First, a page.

09 September 2021

The Greeks have a word
for it (20) Rhapsody

A rhapsody has an air of spontaneous inspiration … musical instruments in a shop in Rethymnon (Photograph: Patrick Comerford)

Patrick Comerford

Before leaving for Greece, I caught up on some movies I had missed on Netflix, including watching Bohemian Rhapsody, telling the story of Freddie Mercury’s life, beginning and ending with his role in Live Aid in 1985.

It is hard to believe that it is as long ago as 1975 when Queen released Bohemian Rhapsody, a bombastic mock-operatic rock song in the form of a four-part suite, but performed with rock instrumentation.

At the time, Freddie Mercury described it as a ‘mock opera,’ but it has also been characterised as a ‘sort of seven-minute rock cantata or ‘megasong’ in three distinct movements.’ It is one of the best-selling singles of all time.

In music, a rhapsody is a one-movement work that is episodic yet integrated, free-flowing in structure, featuring a range of highly contrasted moods, colour, and tonality. An air of spontaneous inspiration and a sense of improvisation make it freer in form than a set of variations.

The word rhapsody is derived from the Greek ῥαψῳδός (rhapsōidos, a reciter of epic poetry, or a rhapsodist. The word came to be used in Europe by the 16th century as a designation for literary forms, not only epic poems, but also for collections of miscellaneous writing. Later, the word was used for any extravagant expression of sentiment or feeling.

By the 19th century, the rhapsody had become primarily an instrumental form, first for the piano and then, in the second half of the century, a large-scale nationalistic orchestral ‘epic’ – a fashion initiated by Franz Liszt with his Hungarian Rhapsody.

After Liszt, the style was developed, Dvořák, Debusy, Enescu, Dohnányi, and Béla Bartók. In the early 20th century, it influenced and inspired George Gershwin’s Rhapsody in Blue, Ralph Vaughan Williams in his three Norfolk Rhapsodies, George Butterworth’s A Shropshire Lad based on the poems of AE Housman, Herbert Howells and his Three Rhapsodies and Frederick Delius’s Brigg Fair or An English Rhapsody.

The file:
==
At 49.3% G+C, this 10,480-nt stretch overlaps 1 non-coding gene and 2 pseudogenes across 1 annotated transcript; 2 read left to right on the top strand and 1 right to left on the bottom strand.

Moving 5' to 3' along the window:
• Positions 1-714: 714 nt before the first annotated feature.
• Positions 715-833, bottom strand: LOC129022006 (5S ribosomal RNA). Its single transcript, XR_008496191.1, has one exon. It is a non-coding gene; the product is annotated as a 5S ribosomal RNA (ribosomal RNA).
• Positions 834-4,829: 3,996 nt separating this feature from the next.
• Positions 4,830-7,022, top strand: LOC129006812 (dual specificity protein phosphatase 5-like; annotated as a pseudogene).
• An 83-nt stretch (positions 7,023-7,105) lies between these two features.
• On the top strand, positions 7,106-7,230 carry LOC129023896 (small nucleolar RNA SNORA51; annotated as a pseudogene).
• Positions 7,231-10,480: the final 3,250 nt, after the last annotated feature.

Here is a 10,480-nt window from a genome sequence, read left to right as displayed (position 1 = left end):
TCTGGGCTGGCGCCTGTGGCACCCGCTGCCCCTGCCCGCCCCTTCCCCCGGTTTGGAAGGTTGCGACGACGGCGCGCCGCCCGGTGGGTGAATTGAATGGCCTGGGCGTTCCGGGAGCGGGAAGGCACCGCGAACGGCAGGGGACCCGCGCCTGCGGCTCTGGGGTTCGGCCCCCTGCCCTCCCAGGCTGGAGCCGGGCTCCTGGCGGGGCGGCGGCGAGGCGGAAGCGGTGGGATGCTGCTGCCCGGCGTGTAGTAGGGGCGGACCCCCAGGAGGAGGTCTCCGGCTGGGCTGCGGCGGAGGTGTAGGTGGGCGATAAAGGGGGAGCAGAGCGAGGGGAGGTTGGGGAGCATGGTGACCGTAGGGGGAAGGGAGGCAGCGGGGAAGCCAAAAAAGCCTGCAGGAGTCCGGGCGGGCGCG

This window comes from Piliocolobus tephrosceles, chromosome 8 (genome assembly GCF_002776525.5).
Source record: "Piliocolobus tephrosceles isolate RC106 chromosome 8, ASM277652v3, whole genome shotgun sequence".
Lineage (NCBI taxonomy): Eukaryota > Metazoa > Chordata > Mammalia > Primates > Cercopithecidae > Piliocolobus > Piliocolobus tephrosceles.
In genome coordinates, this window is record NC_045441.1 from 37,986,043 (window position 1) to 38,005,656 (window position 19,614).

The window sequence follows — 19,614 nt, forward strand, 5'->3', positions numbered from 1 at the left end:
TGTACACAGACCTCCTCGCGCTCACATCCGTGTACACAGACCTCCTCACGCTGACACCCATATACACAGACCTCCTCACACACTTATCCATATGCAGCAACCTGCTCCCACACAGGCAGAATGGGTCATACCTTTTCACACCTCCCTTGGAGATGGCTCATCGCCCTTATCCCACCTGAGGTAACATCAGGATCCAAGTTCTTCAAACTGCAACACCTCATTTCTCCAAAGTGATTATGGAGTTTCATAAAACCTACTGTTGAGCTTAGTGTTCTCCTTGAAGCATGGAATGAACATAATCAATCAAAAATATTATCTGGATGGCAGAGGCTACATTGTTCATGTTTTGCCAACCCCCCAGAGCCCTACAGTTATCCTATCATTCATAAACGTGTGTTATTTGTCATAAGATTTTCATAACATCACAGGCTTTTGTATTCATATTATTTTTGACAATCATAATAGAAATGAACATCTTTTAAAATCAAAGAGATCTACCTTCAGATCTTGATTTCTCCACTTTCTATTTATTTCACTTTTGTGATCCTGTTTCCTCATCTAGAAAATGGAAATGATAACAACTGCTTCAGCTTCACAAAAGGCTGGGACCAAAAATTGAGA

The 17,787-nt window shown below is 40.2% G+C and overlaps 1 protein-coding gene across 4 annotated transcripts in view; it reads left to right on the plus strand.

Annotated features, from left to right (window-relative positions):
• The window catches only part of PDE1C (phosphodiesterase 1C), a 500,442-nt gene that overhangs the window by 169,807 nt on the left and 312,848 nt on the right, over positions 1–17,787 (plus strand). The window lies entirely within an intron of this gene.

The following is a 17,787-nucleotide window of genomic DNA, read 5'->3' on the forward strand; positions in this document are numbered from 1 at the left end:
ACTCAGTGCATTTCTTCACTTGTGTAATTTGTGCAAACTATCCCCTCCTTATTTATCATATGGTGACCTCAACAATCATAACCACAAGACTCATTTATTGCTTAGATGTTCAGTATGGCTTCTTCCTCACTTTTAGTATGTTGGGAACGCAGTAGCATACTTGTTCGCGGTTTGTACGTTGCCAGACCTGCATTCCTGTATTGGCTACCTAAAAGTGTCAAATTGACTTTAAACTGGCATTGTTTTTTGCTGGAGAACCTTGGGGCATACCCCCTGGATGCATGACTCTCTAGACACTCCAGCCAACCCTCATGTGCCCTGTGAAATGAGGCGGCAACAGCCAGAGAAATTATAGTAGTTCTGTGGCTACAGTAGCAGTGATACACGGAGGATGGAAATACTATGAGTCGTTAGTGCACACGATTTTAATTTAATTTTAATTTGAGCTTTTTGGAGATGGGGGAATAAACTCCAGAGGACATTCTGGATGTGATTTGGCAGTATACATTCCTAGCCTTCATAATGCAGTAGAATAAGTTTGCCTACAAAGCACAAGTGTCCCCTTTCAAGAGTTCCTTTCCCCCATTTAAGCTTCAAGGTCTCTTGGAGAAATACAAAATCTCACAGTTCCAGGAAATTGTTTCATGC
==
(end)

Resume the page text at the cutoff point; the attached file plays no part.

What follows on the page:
The Greek word ῥαψῳδεῖν (rhapsōidein) means ‘to sew songs together.’ This word illustrates how the oral epic poet, or rhapsode, would build a repertoire of diverse myths, tales and jokes to include in the content of the epic poem. With his experience and his skills in improvisation, he would shift the content of the epos according to the taste and location of an audience.

In classical Greek, the performance of epic poetry was called ῥαψῳδία (rhapsōidia), and its performer ῥαψῳδός (rhapsōidos).

Rhapsodes notably performed the epics of Homer, the Iliad and the Odyssey, the poetry of Hesiod, and the satires of Archilochus. The singer would hold a staff (ῥάβδος, rhabdos) in his hand, perhaps, like the sceptre in the Homeric assembly, as a symbol of the right to a hearing or to ‘emphasise the rhythm or to give grandeur to their gestures.’

In Plato’s dialogue Ion, Socrates confronts a star player rhapsode. Rhapsodes are often depicted in Greek art, wearing their signature cloak and carrying a staff.

We do not know whether Hesiod and the poets of the Iliad and Odyssey would have recognised and accepted the name of rhapsode. But the word rhapsōidos was in use as early as Pindar (522-443 BC).

And so, the word rhapsody, which the Greeks have given us, provides the links in a long cultural chain from Homer, the Iliad and Odyssey, Plato and Socrates, through Liszt, Vaughan Williams and Gershwin, to Freddie Mercury, Queen and Bohemian Rhapsody.

Yesterday: Pharmacy

Tomorrow: Holocaust

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